From the very beginning Offred is aware of the many threats to her survival, threats both from without and within herself. Offred understands that the carefully control of her consciousness is key to her sanity and ultimate survival. I will examine some of the techniques that Offred uses to survive the forces that are the biggest threat to her well-being.
Thoughts and emotions must be carefully unspun so as not to lose self-control. “I put a lot of effort into making such distinctions. I need to make them. I need to be very clear in my own mind” (Atwood 33). Offred constantly tries to never let her thoughts and emotions run ahead of her. The taut spring of her mind must be unwound very slowly and deliberately.
Sensory stimuli is food to the soul. “But a chair, sunlight, flowers: these are not to be dismissed. I am alive. I live. I breathe” (Atwood 8) Like any prisoner, Offred understands that the more acute her awareness of the sensory stimuli that surrounds her, the better she can create a world in which she can survive and find meaning. She can feel the sunlight, bask in its heat and allow the visual stimulus to fill her. She can internalize the beauty of a flower, its soft perfection. She can lose herself in herself, in being alive, in breathing, slowly, feeling the cool air rushing through her nostrils as she inhales. She can expel her fears as she exhales. Breathing, cycle after cycle to transcend her current difficult reality. “I hunger to touch something other than cloth or wood” (Atwood 8). Despite the availability of visual stimuli Offred yearns for tactile stimulus. She would gladly work in the kitchen, kneads dough, prepare food just to feel the food with her hands.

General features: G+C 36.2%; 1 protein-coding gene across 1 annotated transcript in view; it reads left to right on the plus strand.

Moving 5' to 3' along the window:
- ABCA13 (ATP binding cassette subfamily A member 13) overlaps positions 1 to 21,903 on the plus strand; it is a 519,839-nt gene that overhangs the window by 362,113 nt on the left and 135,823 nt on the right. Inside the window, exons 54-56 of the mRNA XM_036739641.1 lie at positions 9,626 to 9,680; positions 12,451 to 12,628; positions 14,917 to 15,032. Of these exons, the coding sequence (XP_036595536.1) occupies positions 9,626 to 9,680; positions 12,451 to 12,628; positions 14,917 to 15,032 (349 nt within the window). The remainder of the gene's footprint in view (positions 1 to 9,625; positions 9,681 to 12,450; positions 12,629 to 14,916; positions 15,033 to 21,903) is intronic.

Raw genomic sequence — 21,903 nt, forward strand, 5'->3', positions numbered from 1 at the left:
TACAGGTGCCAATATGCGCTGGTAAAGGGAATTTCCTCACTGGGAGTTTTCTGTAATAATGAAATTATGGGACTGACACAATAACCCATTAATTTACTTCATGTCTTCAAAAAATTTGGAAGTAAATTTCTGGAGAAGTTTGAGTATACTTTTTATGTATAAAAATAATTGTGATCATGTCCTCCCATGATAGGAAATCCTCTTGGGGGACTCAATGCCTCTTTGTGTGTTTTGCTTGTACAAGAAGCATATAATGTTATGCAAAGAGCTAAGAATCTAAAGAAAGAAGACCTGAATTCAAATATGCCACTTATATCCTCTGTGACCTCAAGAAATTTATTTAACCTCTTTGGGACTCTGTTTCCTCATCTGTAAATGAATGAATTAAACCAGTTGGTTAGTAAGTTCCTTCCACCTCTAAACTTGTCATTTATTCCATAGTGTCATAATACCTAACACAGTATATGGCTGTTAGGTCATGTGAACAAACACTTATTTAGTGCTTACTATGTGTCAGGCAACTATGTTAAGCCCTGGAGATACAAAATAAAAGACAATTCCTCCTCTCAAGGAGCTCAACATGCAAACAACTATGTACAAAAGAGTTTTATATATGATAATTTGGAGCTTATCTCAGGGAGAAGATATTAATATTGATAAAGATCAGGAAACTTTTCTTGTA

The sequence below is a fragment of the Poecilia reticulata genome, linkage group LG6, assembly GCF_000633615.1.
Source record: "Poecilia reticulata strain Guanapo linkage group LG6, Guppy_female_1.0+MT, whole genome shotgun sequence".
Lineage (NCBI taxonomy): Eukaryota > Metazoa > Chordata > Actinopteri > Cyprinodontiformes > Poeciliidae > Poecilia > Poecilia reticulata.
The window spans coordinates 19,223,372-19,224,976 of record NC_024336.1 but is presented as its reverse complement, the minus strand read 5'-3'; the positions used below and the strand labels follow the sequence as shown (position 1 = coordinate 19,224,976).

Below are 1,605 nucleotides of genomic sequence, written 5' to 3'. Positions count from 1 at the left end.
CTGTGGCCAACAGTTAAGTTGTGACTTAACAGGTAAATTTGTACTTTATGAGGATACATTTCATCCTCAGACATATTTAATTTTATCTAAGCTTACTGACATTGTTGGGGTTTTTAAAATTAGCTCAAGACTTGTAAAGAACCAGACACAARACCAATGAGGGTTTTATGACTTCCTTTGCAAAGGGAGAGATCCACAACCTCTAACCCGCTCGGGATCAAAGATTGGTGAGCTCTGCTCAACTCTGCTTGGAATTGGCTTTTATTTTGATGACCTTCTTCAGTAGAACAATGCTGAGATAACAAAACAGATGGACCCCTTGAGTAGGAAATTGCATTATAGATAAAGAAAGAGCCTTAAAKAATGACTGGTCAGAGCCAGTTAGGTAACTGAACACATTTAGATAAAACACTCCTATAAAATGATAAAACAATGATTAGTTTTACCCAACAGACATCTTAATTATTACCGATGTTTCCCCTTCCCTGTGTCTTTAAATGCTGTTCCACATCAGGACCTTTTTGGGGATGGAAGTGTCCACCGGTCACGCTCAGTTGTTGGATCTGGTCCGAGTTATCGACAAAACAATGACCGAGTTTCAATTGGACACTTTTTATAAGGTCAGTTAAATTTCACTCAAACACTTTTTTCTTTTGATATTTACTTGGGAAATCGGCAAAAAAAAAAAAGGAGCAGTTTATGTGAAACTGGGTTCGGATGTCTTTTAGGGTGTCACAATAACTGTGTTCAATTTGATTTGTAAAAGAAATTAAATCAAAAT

Offred uses the nights to escape the present by visiting the past. “The night is mine, my own time, to do with as I will” (37). Offred can take mundane memories from the past and relive them, her friend Moira being a good example. Simple, silly and banal memories can, like old movies, be rerun in her mind to escape that which does not bear thought; the present.